Cyber-kids increase holiday burglary risk warns report

April 21, 2011

A stark warning is being issued to parents ahead of this month’s Easter break, with figures revealing the extent to which their children’s social media habits are increasing the risk of holiday burglaries.

The findings, published by The Co-operative Travel and The Co-operative Insurance, reveal that 51% of children regularly update their social media accounts to say when they are due to go on family holidays, alerting potential burglars to the fact their home is empty*.

The rapid growth in teenage smartphone ownership and availability of in-resort wifi connections are expected to increase the extent of the problem for this year’s holidaymakers. Figures reveal that as many as 45% of 10 to 15 year olds now own smartphones** and that the majority of this group (58%) update their status on social networks each day.

However, the real cause for concern is that many children are revealing this information to people that they don’t even know.  44% admit that they are ‘friends’ with people they have never met and 37% say that they have no privacy settings in place to prevent potential burglars searching networks for possible targets.

To try and combat the problem, The Co-operative has announced plans to advise its customers on what steps they can take to protect their homes whilst they are away.

Trevor Davis, Director of Retail Distribution for The Co-operative Travel, explains: "The traditional precautions people take to protect their homes whilst they’re on holiday are being undermined by the growth in social media.  This is particularly true for families with teenage children, who perhaps aren’t as aware of the need to avoid telling strangers that your house will be unoccupied.

“This year’s holidaymakers are likely to be particularly vulnerable, due to the growing availability of wifi connections in hotels and resorts.  This is allowing people to keep updating their accounts while abroad and inevitably raises the awareness that the user is away from home.”

The Co-operative Travel will be advising customers that by making sure their family has privacy settings activated and removing specific details such as the place where they live, they can significantly reduce their risk of being targeted.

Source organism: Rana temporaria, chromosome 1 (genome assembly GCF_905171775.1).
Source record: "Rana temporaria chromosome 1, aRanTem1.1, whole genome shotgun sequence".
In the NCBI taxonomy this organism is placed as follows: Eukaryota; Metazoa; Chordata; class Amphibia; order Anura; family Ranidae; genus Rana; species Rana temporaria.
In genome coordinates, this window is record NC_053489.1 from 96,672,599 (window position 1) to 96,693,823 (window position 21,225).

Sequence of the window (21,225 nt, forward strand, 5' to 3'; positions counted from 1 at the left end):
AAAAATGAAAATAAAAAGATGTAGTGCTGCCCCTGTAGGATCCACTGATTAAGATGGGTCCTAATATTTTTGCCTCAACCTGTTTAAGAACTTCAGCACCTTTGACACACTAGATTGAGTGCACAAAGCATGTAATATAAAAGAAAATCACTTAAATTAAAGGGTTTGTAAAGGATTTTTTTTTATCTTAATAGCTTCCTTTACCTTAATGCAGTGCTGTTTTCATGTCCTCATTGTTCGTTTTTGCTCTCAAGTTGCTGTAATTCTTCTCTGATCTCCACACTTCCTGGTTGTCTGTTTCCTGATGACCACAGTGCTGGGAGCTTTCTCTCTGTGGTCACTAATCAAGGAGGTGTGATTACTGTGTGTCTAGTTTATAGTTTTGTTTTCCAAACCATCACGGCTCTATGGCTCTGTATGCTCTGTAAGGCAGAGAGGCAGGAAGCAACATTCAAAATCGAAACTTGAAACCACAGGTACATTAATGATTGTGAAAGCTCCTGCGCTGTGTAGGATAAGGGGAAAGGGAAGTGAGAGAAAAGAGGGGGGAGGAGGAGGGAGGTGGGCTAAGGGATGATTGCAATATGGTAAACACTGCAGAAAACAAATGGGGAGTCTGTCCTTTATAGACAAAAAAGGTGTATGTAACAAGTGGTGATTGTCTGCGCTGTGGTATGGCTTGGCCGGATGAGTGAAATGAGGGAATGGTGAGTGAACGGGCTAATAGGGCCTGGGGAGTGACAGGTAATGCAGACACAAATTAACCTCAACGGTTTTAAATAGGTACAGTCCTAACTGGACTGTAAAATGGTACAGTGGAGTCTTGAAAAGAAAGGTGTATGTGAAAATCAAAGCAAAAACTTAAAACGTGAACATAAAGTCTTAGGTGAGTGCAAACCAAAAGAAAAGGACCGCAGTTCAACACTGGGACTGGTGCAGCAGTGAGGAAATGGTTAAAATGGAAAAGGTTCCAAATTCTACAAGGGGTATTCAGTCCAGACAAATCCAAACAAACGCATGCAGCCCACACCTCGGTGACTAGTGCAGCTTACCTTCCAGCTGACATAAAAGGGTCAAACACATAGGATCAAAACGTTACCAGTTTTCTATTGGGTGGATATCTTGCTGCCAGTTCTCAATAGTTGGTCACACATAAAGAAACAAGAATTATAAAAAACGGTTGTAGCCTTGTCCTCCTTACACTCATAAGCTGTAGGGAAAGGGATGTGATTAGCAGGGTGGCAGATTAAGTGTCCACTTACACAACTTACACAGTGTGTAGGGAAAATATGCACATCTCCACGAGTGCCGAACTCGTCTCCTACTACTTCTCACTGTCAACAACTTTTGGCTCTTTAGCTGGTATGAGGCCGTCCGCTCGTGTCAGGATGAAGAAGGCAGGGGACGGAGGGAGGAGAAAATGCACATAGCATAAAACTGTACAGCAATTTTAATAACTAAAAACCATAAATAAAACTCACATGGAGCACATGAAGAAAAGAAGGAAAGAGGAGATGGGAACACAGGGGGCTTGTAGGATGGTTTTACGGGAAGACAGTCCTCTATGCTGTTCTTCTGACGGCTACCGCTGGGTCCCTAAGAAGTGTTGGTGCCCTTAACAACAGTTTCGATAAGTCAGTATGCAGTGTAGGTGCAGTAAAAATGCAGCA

Trevor continues: “Our researchers tested the extent of the problem by searching for keywords like ‘going on holiday’ and ‘packing my case’ through tools like Openbook. They also checked for people using social media to ‘check-in’ at airports on Facebook Places.

“It took seconds to find people with updates stating when they would be away, with details revealing enough about their location and family to make finding their actual address a simple task.

“It’s an impossible challenge to prevent teenagers using social networks or talking about major life-events like holidays.  However, it is possible to protect their updates and to explain to them the importance of not revealing too much online.”

Lee Mooney, Head of Home Insurance at The Co-operative agrees. "A common sense approach when using social networking websites is key. You have to ask yourself ‘would I be happy to divulge this information normally?’ If not, you shouldn’t make people aware of it online."



  • Use privacy settings to prevent people outside your network from searching updates relating to holidays or when you’re likely to be away from home.
  • Think about who is already in your network, do you know each person well enough to trust them?
  • If in doubt, use features like Facebook Groups to limit holiday information to people within your closest circle of friends.
  • Be wary of using location-based updates, for example Foursquare or Facebook Places especially if these will highlight that your home is likely to be empty.
  • Make details about where you live less specific, for example use the name of a city rather than a small town or village. The more specific your location, the easier it is to check the addresses of people with your surname.
  • If updating about how much you’re looking forward to your trip, try and be non-specific about when you’re planning to be away.
  • Update friends with holiday details after, rather than during, your trip.


Update Time it took to find address How found
“heading home to pack my case cause me going on holiday for few days xx” 1 minute Only two people with that surname in the town listed as users location.  Able to determine which address by references to the names of other family members in updates.
“Is it wrong to be going on holiday on Friday and wishing you weren't!!!!!!” 2 minutes No specific location given, but found by searching for address of high school referred to in updates and then looking for local addresses with for same surname
“Has landed :)” Preceded a few hours early with a Facebook Places log in at Manchester Airport 2 minutes 4 addresses relating to surname in a small town.  Mum’s name, identifiable from updates, was used to confirm exact address.

Notes for Editors

* Research of 3,000 respondents conducted by 72 Point

** Research conducted by Amaze plc for the Amaze Generation Report March 2011


Media enquiries:

Craig Brownsell

Senior Public Relations Officer, The Co-operative Group

0161 827 5774